The Mid Staffordshire Trust investigation is just one example of adverse events which led to poor quality and unsafe care. The Ombudsman (2010) reported that in 2009-2010 there were 15,579 health complaints examined against the National Health Service (NHS). The majority of these were for poor clinical care and treatment, followed by NHS staff attitudes. However, when standards fail and there are adverse outcomes for patients, it must be recognised that this is the result of leadership failures rather than blaming individual staff failure (Deering et al 2011). Nevertheless, it is the individual member of staff that remains accountable for their actions and results in being reported to the Nursing and Midwifery Council (NMC) for misconduct and fitness to practice. Good leadership is therefore considered vital to the smooth, successful running of the wards which will then result in safe, effective and high quality patient care.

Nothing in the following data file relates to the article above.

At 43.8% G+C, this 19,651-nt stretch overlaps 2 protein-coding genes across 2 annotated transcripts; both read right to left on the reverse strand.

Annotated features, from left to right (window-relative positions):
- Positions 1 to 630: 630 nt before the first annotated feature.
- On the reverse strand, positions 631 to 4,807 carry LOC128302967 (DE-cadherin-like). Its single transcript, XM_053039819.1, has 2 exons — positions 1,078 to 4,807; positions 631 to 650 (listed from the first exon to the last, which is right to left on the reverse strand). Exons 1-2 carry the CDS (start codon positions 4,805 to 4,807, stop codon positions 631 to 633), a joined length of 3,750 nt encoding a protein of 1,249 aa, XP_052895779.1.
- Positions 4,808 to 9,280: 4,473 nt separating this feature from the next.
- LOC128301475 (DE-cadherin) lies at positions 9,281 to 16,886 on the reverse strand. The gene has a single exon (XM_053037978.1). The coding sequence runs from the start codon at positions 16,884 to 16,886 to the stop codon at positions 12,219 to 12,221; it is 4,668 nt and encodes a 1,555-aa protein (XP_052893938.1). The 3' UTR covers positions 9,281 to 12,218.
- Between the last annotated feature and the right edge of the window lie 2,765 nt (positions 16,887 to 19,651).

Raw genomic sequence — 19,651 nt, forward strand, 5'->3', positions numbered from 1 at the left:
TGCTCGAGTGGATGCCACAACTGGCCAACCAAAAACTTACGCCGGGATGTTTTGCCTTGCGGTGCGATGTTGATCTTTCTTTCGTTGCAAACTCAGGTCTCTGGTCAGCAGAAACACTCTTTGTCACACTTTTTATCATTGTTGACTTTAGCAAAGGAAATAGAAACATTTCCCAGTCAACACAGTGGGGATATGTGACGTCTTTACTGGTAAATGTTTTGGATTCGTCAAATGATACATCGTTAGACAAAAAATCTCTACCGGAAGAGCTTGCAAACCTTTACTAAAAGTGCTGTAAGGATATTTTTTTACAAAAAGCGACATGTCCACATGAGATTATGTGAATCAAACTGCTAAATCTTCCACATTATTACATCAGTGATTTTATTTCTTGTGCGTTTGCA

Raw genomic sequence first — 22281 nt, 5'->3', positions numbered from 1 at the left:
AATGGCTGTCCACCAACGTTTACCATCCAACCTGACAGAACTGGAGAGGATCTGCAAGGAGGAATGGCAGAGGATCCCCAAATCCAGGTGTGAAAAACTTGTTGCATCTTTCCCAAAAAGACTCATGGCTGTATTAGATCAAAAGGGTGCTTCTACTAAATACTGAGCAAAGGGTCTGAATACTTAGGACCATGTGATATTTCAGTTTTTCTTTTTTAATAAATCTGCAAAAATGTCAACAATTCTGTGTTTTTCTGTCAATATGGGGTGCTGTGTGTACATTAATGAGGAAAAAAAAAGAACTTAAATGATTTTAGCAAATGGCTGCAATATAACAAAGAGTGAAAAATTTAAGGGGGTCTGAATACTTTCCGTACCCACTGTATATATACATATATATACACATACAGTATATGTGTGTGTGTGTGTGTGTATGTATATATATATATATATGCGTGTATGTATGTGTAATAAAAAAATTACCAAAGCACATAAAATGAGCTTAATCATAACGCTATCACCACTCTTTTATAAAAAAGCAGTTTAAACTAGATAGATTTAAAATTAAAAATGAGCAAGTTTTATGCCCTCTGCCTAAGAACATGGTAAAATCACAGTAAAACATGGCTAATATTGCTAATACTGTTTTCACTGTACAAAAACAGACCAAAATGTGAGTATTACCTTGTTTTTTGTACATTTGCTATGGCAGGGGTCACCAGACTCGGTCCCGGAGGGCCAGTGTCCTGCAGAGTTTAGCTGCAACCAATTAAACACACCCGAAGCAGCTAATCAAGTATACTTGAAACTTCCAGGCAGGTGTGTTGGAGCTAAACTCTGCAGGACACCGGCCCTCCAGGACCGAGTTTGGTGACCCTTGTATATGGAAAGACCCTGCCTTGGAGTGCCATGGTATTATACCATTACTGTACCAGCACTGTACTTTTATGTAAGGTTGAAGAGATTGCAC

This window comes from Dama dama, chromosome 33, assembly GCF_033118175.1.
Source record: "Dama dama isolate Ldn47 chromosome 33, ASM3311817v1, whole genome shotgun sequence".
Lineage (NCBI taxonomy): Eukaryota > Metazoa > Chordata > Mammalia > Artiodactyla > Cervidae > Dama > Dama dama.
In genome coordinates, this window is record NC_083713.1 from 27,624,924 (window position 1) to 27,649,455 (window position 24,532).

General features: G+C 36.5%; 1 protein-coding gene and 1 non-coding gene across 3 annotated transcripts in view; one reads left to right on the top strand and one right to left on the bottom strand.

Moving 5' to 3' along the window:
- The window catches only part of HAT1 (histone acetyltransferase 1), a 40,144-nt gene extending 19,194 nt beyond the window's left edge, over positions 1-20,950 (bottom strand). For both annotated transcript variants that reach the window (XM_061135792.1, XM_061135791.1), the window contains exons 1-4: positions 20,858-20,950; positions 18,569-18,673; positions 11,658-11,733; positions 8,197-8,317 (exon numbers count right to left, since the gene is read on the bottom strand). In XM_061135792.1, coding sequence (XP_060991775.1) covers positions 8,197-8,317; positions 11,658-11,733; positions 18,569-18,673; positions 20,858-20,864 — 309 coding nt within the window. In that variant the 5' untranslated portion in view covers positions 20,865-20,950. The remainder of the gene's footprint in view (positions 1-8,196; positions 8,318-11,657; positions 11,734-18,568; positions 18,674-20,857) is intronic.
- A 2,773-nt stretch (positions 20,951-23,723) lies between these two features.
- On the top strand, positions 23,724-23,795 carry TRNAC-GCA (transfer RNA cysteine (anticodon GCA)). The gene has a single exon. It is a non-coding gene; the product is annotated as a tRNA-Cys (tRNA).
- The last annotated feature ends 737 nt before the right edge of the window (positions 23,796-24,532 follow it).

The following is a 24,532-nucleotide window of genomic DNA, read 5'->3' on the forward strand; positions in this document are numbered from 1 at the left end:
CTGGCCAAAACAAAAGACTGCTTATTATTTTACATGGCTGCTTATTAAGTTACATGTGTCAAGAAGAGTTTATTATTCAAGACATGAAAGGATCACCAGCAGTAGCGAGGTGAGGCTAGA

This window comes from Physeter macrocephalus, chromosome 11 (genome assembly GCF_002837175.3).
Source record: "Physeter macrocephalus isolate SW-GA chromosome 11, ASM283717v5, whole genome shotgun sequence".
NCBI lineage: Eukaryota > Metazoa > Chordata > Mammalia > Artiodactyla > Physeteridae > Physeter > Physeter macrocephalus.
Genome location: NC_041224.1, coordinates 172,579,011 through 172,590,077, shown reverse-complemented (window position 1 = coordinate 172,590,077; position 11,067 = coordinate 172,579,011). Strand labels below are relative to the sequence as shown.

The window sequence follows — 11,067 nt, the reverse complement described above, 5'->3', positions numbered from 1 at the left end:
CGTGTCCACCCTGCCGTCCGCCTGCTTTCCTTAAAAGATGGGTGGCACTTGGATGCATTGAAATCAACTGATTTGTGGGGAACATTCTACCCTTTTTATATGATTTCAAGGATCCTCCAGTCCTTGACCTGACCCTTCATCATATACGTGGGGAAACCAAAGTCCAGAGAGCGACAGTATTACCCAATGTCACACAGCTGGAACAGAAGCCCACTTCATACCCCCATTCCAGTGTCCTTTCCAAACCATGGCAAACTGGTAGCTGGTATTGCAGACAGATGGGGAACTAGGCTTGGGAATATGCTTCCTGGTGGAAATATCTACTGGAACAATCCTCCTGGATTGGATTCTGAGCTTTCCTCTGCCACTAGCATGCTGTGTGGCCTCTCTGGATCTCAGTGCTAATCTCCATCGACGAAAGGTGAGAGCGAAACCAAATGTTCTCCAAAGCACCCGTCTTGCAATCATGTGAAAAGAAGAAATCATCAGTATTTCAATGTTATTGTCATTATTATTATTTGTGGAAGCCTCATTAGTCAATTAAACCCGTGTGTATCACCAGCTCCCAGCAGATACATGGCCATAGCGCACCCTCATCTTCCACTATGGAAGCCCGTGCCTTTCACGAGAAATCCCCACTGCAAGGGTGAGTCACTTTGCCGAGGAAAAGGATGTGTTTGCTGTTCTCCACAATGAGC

The Scottish Government (2008) publication Leading Better Care: a report of the senior charge nurse review was aimed at creating a modern clinical leadership and one of the main themes was to develop the role of the senior charge nurse. It was stated that they should be equipped with the information to develop their leadership capacity which would in turn improve the quality of care in their particular areas (RCN 2010). This would result in an improvement in patient safety. Nurse leaders must be able to set and maintain standards, which can in turn, help reduce falls, infection rates and patient adverse events. This will result in better quality and more personalised care (The Scottish Government 2010). They must be able to promote change and continual improvement to maintain the high standards of quality care of their particular area (Timby 2009). McKenzie and Manley (2011) agree that there has never been a better time for nursing to establish its leadership skills. Conversely, recession and NHS guidance (Department of Health 2009) which was written surrounding the important changes in health economy and economic crisis has thrown considerable insecurity on the future of the NHS including staff development, education and leadership training (Sherring 2012). As a result of budget cuts, this would then affect safe and high quality patient care by placing restrictions on staffing levels, longer waiting times for surgery and bed closures. Patients may also be discharged earlier thus compromising patient safety and high quality care to suit budgets (RCN 2010).